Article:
機動戦士Ζガンダム Hepburn: Kidō Senshi Zēta Gandamu
Mobile Suit Zeta Gundam
MSZ-006 Zeta GUNDAM, Master Grade Ver. 2.0
1/100 Scale rare Made in JAPAN
Box size about 15" x 12" x 4" inches
BANDAI JAPAN Best Mecha Collection
MINT Toy Model. Parts still attached to trees in NEAR MINT box. Please refer to images supplied
A 1985 Japanese television anime series, the second installment in the Gundam franchise, and a sequel to the original Mobile Suit Gundam. The show was created and directed by Yoshiyuki Tomino, with character designs by Yoshikazu Yasuhiko, while the series' mechanical designs is split among Kunio Okawara, Mamoru Nagano, and Kazumi Fujita. The series was originally aired on Nagoya Broadcasting Network and its sister ANN stations between 1985 and 1986. Between 2005 and 2006, the series was reproduced and compiled into a movie trilogy, Mobile Suit Zeta Gundam: A New Translation. Though still directed by Tomino, it involved many changes in the original storyline.
Brave Raideen (勇者ライディーン Yūsha Raidīn) is a super robot anime series. Produced by Tohokushinsha, Asahi News Agency and Sunrise, it aired on NET (now TV Asahi) from 4 April 1975 to 26 March 1976, with a total of 50 episodes. The official name being Raideen the Brave, it is mainly known as "Brave Raideen" or "Heroic Raydeen". A series called Raideen the Superior (超者ライディーン) was broadcast from 1996 to 1997 on TV Tokyo, and another series called Reideen was broadcast in 2007 on WOWOW.
In conjunction with the Shogun Warriors release in the US: Grandizer, Raider, Gaiking, Raydeen, Great Mazinga and Dragun.
This time frame was in charge of MBS for a long time , but NET earned by " net change " on March 31, 1975 . In the Kansai area, the affiliated station changed to Asahi Broadcasting , and this program began after the same program as the after program of " Ultraman Leo " which was the final work of the second stage Ultra series .
Planning is Tohokushinsha , animation production is a creative company , advertising agency is Asahi Shinkansha , main offering sponsor is poppy .
It was the first robot animation by the creation company, the production staff of the previous work " Zero Tester " was in charge and became the cornerstone of the route afterwards. Yoshihiko Yoshikazu was in charge of character design for the first time in this work.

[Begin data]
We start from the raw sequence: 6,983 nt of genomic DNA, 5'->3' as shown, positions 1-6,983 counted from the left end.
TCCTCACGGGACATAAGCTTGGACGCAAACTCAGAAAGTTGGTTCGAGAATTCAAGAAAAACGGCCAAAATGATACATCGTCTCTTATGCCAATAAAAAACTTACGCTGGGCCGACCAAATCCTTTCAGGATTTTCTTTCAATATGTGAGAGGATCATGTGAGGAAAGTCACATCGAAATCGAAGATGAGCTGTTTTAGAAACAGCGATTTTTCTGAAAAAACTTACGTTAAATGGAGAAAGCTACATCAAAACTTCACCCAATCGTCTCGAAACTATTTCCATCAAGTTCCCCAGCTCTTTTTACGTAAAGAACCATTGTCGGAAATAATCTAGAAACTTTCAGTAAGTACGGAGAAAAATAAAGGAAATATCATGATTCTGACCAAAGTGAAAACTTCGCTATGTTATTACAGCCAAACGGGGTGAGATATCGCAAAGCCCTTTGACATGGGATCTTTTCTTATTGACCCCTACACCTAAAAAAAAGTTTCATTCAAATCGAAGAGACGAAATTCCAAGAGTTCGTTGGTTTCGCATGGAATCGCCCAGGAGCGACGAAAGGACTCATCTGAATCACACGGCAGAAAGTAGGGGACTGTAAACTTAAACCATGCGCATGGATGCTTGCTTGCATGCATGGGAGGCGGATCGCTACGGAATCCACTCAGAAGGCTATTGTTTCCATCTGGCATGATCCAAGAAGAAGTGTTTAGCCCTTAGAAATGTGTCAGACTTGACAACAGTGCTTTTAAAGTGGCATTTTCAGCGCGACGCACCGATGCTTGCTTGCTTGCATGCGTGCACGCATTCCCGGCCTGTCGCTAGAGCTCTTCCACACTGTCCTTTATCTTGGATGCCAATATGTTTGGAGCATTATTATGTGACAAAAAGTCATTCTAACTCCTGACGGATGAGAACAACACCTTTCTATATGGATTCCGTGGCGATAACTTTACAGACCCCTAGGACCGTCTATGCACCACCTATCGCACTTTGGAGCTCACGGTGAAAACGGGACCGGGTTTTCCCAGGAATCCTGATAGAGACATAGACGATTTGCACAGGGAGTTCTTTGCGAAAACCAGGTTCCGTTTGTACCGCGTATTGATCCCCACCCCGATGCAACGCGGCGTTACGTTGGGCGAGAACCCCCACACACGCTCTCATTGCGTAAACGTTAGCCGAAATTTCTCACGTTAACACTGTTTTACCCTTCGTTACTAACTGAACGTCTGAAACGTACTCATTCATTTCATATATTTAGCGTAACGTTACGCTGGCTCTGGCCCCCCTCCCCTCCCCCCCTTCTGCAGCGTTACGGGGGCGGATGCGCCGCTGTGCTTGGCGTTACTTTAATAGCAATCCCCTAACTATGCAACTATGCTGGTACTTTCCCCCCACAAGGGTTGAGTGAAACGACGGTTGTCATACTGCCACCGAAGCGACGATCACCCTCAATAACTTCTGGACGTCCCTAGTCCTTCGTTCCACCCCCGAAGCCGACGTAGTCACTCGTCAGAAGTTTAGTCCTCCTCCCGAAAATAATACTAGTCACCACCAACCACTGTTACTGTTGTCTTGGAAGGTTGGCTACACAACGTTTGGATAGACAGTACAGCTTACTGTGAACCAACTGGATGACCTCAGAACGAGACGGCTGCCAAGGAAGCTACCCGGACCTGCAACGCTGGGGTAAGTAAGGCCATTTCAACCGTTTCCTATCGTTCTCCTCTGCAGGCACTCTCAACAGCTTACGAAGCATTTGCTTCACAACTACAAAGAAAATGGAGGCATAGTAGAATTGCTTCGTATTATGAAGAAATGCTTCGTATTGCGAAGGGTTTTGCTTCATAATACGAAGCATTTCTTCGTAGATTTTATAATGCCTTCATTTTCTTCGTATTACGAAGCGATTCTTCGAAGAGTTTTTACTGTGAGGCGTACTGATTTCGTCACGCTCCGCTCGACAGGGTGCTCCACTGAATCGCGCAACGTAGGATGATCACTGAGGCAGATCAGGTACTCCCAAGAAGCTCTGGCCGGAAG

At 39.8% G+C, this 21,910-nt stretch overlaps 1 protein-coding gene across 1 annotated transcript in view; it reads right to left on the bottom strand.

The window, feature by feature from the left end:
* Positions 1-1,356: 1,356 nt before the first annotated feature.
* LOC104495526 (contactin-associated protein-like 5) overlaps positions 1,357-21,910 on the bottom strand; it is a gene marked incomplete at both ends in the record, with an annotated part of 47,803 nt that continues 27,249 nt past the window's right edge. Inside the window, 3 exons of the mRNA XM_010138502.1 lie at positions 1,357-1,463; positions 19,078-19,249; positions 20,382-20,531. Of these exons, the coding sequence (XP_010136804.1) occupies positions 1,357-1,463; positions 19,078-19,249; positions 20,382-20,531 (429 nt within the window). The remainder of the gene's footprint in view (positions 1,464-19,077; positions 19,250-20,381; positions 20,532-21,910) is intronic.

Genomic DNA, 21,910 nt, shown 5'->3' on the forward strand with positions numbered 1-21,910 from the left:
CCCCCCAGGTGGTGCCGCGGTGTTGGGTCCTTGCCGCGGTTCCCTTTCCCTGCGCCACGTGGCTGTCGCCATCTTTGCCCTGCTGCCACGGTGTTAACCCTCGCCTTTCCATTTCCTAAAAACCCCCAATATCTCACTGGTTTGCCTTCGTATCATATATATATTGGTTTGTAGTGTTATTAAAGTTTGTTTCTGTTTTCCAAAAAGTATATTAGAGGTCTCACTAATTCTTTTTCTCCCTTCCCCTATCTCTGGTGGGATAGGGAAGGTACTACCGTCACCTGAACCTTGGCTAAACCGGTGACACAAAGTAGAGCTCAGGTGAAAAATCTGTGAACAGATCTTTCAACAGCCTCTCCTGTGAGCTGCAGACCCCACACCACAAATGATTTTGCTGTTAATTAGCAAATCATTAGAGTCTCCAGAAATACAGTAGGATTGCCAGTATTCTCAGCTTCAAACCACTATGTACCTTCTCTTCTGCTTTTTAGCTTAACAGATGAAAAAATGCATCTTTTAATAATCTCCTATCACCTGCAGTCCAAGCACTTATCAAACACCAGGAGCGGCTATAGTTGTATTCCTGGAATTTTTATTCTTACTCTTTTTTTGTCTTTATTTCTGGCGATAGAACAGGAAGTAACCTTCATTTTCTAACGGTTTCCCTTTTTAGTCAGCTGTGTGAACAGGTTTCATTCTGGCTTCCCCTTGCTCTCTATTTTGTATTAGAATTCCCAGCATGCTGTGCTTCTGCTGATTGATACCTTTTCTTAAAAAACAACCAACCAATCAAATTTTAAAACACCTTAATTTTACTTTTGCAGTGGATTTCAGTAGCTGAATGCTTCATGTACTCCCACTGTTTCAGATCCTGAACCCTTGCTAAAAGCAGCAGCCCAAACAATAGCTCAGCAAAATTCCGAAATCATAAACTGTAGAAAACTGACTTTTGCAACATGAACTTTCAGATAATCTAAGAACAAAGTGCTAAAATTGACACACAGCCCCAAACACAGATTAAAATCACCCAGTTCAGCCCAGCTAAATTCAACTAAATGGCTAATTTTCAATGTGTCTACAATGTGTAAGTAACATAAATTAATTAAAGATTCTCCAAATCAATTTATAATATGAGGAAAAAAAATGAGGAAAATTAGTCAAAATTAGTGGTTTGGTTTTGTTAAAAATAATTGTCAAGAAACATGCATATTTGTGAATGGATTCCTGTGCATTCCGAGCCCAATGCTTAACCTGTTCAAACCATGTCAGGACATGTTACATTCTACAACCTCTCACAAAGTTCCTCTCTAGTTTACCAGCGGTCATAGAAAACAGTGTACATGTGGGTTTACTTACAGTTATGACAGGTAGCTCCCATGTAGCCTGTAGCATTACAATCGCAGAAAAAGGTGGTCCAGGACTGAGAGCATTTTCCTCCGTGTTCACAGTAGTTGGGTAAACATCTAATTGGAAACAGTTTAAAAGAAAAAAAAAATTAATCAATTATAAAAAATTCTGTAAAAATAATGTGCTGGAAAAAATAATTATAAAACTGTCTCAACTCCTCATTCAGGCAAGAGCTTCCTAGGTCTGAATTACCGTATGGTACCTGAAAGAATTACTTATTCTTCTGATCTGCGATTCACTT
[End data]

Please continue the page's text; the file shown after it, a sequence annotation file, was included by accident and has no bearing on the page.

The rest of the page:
Previously played with but in remarkable condition. I am rating it as Very Fine to NM in Very Good box and COMPLETE. See image.
Dynaman comes from the Super Sentai show Science Squadron Dynaman, which aired in Japan in 1983, and later was imported in the USA as a comedy series as part of USA Network's Night Flight.
Popy's legendary diecast toys are a ubiquitous presence on the Japanese toy scene. If you've ever bought a Shogun Warrior, you've bought a Popy toy. If you've ever bought a Godaikin, you've bought a Popy toy. If you've ever bought ANY Japanese diecast robot toy from the 1970s, well, you might as well have been buying a Popy toy. Popy's Chogokin and Popinika diecast toys set the standard that everyone else tried to imitate.
Legendary, defunct Japanese toymaker Popy launched the Chogokin series in 1973. Much like the words "Xerox" and "Band-Aid," the brand name has become a generic catchall term for robot figures molded out of diecast metal. Indeed, the very word itself, a semi-fictional term taken from the animated series Mazinger Z, means "super-alloy." Much to the surprise of many collectors, however, Chogokin toys weren't the first items Popy created and sold.